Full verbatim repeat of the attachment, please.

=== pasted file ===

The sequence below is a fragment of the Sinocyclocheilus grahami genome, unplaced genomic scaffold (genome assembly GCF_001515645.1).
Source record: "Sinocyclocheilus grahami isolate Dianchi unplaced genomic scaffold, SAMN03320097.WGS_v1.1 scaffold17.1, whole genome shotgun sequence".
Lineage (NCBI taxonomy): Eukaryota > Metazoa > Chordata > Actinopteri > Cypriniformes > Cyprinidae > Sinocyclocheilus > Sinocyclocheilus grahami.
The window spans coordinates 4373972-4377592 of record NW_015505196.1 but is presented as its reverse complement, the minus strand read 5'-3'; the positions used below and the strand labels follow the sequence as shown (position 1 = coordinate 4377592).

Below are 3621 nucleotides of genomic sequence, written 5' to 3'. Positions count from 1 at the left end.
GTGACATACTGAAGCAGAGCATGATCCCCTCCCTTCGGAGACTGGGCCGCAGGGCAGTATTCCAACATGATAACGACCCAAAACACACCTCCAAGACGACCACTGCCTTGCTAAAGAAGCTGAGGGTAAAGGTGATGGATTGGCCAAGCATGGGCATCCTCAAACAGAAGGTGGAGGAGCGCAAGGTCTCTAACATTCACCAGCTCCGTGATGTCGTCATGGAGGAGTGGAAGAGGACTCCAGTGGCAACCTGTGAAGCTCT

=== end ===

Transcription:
The sequence below is a fragment of the Sinocyclocheilus grahami genome, unplaced genomic scaffold (genome assembly GCF_001515645.1).
Source record: "Sinocyclocheilus grahami isolate Dianchi unplaced genomic scaffold, SAMN03320097.WGS_v1.1 scaffold17.1, whole genome shotgun sequence".
Lineage (NCBI taxonomy): Eukaryota > Metazoa > Chordata > Actinopteri > Cypriniformes > Cyprinidae > Sinocyclocheilus > Sinocyclocheilus grahami.
The window spans coordinates 4373972-4377592 of record NW_015505196.1 but is presented as its reverse complement, the minus strand read 5'-3'; the positions used below and the strand labels follow the sequence as shown (position 1 = coordinate 4377592).

Below are 3621 nucleotides of genomic sequence, written 5' to 3'. Positions count from 1 at the left end.
GTGACATACTGAAGCAGAGCATGATCCCCTCCCTTCGGAGACTGGGCCGCAGGGCAGTATTCCAACATGATAACGACCCAAAACACACCTCCAAGACGACCACTGCCTTGCTAAAGAAGCTGAGGGTAAAGGTGATGGATTGGCCAAGCATGGGCATCCTCAAACAGAAGGTGGAGGAGCGCAAGGTCTCTAACATTCACCAGCTCCGTGATGTCGTCATGGAGGAGTGGAAGAGGACTCCAGTGGCAACCTGTGAAGCTCT